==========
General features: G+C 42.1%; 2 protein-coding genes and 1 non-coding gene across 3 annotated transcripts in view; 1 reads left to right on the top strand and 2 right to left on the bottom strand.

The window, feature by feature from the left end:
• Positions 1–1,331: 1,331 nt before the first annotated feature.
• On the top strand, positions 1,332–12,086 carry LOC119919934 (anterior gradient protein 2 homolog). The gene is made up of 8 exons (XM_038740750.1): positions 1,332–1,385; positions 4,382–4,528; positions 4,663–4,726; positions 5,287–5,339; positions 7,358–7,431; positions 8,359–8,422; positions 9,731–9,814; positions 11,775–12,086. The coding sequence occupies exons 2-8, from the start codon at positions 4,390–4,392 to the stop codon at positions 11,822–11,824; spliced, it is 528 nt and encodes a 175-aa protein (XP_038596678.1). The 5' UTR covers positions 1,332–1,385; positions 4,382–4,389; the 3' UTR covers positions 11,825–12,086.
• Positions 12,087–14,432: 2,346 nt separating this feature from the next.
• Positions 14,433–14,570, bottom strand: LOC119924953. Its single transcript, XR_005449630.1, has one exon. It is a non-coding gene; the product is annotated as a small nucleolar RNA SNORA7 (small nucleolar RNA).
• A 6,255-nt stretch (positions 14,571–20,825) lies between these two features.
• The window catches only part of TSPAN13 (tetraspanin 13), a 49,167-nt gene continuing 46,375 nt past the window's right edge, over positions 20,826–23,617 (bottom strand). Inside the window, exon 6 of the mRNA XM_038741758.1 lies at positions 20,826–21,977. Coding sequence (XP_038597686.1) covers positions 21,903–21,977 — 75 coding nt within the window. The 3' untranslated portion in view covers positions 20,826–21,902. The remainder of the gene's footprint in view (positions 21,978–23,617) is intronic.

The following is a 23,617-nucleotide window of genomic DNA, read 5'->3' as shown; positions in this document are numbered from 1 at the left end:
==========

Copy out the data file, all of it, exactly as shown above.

General features: G+C 42.1%; 2 protein-coding genes and 1 non-coding gene across 3 annotated transcripts in view; 1 reads left to right on the top strand and 2 right to left on the bottom strand.

The window, feature by feature from the left end:
• Positions 1–1,331: 1,331 nt before the first annotated feature.
• On the top strand, positions 1,332–12,086 carry LOC119919934 (anterior gradient protein 2 homolog). The gene is made up of 8 exons (XM_038740750.1): positions 1,332–1,385; positions 4,382–4,528; positions 4,663–4,726; positions 5,287–5,339; positions 7,358–7,431; positions 8,359–8,422; positions 9,731–9,814; positions 11,775–12,086. The coding sequence occupies exons 2-8, from the start codon at positions 4,390–4,392 to the stop codon at positions 11,822–11,824; spliced, it is 528 nt and encodes a 175-aa protein (XP_038596678.1). The 5' UTR covers positions 1,332–1,385; positions 4,382–4,389; the 3' UTR covers positions 11,825–12,086.
• Positions 12,087–14,432: 2,346 nt separating this feature from the next.
• Positions 14,433–14,570, bottom strand: LOC119924953. Its single transcript, XR_005449630.1, has one exon. It is a non-coding gene; the product is annotated as a small nucleolar RNA SNORA7 (small nucleolar RNA).
• A 6,255-nt stretch (positions 14,571–20,825) lies between these two features.
• The window catches only part of TSPAN13 (tetraspanin 13), a 49,167-nt gene continuing 46,375 nt past the window's right edge, over positions 20,826–23,617 (bottom strand). Inside the window, exon 6 of the mRNA XM_038741758.1 lies at positions 20,826–21,977. Coding sequence (XP_038597686.1) covers positions 21,903–21,977 — 75 coding nt within the window. The 3' untranslated portion in view covers positions 20,826–21,902. The remainder of the gene's footprint in view (positions 21,978–23,617) is intronic.

The following is a 23,617-nucleotide window of genomic DNA, read 5'->3' as shown; positions in this document are numbered from 1 at the left end: